We recently heard someone say that he only listens to talk radio stations that agree with his point-of-view.   We shared with him that we often listen to radio, or watch TV programs, that tend to have editorial perspectives different from our own.   We do this as an exercise in” listening for possibility” and to broaden our current perspective.

He looked surprised and said, “I listen for assessment to determine if they agree with me.  I get too upset when I listen to those other programs.”  (He went on to name several programs that he would never listen to.)

Listening for only those perspectives that agree with ours is called “listening for assessment.”  As we listen, we are constantly asking ourselves: “Do I agree or disagree?” with the information we hear.  This type of listening too often feeds the Dreaded Drama Triangle (DDT) ™.  We react to the opinions or viewpoints we don’t agree with as a type of Persecutor, while listening to those with whom we agree as a Rescuer – because they have the “right” answer.

In our own relationship, we have noticed that when one of us falls into the Victim role, we listen for information to confirm our feelings of powerlessness.    If one of us is feeling persecuted by the other, we listen for information to confirm that the other one is blaming or trying to control us.  When rescuing, we both listen for situations where we can be helpful – sometimes overly helpful – that keeps the other one in a victim or less-than-powerful role.  Once we fall into these DDT roles, we listen for information to confirm the role we are playing.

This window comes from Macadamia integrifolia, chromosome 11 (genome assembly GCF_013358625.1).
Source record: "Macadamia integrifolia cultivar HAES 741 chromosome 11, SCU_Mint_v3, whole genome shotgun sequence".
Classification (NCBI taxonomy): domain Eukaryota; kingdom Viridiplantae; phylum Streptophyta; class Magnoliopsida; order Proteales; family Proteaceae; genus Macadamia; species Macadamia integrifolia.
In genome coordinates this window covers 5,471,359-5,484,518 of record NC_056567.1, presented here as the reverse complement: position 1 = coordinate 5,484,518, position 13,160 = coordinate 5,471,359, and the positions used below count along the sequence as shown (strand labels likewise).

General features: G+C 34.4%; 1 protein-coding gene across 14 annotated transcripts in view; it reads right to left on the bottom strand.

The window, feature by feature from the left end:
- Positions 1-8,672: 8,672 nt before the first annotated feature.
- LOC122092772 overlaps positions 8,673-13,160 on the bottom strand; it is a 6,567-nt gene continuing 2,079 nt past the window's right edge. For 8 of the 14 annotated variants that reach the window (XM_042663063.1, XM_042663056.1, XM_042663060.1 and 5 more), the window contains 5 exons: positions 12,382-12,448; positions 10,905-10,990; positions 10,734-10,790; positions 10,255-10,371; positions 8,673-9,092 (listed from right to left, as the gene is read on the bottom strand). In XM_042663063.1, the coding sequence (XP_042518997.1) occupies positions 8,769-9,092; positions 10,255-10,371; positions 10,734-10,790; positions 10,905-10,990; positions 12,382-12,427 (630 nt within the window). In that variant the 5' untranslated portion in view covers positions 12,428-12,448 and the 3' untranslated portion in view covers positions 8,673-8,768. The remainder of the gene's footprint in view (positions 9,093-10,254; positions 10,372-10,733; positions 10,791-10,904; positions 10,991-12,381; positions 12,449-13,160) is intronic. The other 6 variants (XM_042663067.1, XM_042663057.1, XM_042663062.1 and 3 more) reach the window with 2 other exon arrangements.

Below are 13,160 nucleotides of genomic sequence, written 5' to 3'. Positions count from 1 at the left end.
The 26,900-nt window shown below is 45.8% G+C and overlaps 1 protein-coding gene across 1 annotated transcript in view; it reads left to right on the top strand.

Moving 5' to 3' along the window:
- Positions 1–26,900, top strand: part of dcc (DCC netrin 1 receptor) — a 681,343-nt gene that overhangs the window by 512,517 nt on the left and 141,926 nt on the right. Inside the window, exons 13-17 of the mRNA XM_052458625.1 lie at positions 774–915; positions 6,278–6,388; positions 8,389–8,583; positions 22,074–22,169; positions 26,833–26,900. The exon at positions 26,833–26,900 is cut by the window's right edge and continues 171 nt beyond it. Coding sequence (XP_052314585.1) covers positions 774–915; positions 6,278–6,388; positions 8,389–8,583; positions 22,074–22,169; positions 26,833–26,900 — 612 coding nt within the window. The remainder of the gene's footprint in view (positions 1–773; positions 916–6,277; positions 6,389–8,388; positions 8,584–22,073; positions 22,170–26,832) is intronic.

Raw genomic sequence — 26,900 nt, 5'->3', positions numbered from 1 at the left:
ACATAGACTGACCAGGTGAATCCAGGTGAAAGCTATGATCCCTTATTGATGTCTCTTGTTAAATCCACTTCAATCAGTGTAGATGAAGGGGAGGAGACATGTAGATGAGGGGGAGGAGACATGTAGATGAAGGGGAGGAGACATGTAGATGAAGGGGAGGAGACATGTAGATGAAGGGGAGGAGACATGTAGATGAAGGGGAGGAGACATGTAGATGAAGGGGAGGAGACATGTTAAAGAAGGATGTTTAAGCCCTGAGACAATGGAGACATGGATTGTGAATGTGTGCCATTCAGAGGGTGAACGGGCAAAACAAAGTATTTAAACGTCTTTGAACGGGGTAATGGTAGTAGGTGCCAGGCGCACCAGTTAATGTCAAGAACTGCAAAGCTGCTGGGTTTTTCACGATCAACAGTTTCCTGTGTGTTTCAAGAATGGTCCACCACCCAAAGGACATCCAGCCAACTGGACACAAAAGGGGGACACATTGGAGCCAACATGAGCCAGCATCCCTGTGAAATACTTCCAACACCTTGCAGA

Listening for possibility and new perspectives allows us to step into the TED* (*The Empowerment Dynamic) ™ roles of Creator, Challenger and Coach.  In this type of listening, our intent is to learn and grow, which means we are open to new ideas and new information – regardless of whether or not we agree with what we hear.  This requires us to be non-attached to our current way of thinking in order to hear something new or different.

This is much easier said than done!  The way we think about a subject or issue becomes our “truth.”  That truth gives us comfort and a sense of certainty.   Listening to information that might “rock your boat” can be very difficult to hear.  In order to become the natural Creators, Challengers and Coaches we all are, listening for possibility – rather than listening to agree or disagree – is an essential practice to cultivate.